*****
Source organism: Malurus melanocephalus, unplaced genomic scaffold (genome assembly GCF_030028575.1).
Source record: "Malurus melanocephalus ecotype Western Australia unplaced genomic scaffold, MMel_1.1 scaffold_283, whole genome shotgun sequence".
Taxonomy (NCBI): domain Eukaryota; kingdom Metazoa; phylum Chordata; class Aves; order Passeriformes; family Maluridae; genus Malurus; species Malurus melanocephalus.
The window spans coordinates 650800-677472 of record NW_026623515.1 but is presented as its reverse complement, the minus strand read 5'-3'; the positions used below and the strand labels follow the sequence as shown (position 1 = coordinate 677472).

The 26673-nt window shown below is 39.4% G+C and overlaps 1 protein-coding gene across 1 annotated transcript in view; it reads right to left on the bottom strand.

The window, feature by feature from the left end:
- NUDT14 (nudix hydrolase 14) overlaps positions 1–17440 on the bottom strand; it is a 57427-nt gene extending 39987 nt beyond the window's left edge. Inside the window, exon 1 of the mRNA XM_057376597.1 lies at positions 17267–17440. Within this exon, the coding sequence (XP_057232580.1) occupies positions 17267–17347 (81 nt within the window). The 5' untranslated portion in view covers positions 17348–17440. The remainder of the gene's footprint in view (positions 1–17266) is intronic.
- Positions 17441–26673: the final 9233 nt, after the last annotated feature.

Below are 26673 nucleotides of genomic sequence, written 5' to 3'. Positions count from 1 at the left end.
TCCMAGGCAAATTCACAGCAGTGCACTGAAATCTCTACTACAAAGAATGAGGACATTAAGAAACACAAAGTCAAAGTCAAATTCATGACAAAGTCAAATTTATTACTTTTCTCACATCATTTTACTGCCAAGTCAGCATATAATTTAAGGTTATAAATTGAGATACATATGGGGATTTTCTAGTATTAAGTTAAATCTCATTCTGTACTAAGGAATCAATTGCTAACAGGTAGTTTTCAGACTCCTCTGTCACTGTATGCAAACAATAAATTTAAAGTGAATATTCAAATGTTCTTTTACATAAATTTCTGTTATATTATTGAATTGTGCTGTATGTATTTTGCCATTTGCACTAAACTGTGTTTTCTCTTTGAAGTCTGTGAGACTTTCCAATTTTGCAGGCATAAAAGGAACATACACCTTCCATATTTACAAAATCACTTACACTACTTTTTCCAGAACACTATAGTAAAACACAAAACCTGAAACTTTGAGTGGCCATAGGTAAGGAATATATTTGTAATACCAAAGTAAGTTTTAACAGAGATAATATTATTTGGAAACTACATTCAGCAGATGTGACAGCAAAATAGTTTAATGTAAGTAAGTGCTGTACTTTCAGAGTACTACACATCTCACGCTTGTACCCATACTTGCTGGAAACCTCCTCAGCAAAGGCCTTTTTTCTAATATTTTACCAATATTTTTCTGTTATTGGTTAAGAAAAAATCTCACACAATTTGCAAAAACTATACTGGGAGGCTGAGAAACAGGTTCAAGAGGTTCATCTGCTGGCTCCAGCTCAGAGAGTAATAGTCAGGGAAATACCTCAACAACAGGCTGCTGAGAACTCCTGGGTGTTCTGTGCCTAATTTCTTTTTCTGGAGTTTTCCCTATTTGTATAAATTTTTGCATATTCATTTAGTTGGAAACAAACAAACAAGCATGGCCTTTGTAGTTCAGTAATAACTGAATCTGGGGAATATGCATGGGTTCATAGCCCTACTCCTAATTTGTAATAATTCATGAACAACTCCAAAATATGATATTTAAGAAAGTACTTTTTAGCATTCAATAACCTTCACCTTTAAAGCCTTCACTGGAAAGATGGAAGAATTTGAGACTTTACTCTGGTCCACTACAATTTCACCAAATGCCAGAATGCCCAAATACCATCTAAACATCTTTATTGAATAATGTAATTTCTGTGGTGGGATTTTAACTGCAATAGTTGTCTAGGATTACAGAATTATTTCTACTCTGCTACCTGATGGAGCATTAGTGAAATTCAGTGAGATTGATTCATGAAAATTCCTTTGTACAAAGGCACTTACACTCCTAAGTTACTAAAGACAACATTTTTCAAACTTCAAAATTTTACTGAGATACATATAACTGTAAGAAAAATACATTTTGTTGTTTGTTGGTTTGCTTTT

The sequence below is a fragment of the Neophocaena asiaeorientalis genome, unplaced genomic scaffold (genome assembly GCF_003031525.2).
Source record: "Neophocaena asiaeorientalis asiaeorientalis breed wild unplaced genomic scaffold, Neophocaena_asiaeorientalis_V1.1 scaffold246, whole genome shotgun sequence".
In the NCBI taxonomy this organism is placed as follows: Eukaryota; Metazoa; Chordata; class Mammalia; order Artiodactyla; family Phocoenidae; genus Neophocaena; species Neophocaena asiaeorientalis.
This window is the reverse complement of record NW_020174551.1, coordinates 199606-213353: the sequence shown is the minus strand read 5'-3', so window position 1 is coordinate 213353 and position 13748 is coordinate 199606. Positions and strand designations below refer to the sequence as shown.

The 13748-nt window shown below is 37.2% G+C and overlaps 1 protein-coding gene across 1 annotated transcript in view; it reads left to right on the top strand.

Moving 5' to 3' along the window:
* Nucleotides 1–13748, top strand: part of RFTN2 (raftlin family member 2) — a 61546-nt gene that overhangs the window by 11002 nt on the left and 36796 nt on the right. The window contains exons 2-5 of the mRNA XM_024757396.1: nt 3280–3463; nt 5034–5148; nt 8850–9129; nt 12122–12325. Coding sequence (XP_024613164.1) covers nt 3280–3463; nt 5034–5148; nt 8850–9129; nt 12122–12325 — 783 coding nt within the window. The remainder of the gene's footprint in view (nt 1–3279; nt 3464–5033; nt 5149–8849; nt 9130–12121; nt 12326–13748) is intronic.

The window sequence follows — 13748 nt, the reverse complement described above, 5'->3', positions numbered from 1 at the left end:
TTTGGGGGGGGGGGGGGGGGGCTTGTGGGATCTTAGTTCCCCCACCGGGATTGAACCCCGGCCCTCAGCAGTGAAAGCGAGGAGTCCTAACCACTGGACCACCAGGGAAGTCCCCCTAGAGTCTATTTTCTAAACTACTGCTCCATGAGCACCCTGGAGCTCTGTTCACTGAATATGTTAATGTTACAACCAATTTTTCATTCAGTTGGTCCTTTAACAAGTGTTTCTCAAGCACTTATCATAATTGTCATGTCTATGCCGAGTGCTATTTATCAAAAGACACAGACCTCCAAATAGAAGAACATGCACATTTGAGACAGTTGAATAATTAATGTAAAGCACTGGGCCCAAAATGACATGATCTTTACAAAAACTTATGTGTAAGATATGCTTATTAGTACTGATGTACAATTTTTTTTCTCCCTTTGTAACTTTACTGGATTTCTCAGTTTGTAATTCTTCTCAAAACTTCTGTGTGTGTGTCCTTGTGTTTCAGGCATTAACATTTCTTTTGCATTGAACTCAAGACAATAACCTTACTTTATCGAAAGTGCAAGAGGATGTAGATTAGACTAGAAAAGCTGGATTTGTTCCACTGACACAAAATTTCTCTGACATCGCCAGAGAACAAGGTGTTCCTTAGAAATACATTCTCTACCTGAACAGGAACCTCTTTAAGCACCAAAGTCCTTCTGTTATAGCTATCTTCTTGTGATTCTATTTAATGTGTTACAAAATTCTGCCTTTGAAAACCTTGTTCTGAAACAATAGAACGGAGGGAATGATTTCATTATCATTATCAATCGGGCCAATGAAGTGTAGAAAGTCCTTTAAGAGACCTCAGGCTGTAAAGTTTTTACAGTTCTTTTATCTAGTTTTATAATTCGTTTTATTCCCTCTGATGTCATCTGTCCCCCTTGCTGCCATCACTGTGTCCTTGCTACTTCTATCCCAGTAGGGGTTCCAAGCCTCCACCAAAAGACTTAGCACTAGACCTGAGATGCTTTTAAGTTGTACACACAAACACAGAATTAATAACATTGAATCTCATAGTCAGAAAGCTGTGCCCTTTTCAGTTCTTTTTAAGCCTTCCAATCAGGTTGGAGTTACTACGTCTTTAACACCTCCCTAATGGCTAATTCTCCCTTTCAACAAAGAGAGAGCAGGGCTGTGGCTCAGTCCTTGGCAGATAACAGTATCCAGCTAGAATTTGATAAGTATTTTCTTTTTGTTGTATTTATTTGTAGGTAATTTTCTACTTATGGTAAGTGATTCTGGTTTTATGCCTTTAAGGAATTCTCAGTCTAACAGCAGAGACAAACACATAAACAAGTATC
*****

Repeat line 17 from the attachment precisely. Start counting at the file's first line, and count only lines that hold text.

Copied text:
* Nucleotides 1–13748, top strand: part of RFTN2 (raftlin family member 2) — a 61546-nt gene that overhangs the window by 11002 nt on the left and 36796 nt on the right. The window contains exons 2-5 of the mRNA XM_024757396.1: nt 3280–3463; nt 5034–5148; nt 8850–9129; nt 12122–12325. Coding sequence (XP_024613164.1) covers nt 3280–3463; nt 5034–5148; nt 8850–9129; nt 12122–12325 — 783 coding nt within the window. The remainder of the gene's footprint in view (nt 1–3279; nt 3464–5033; nt 5149–8849; nt 9130–12121; nt 12326–13748) is intronic.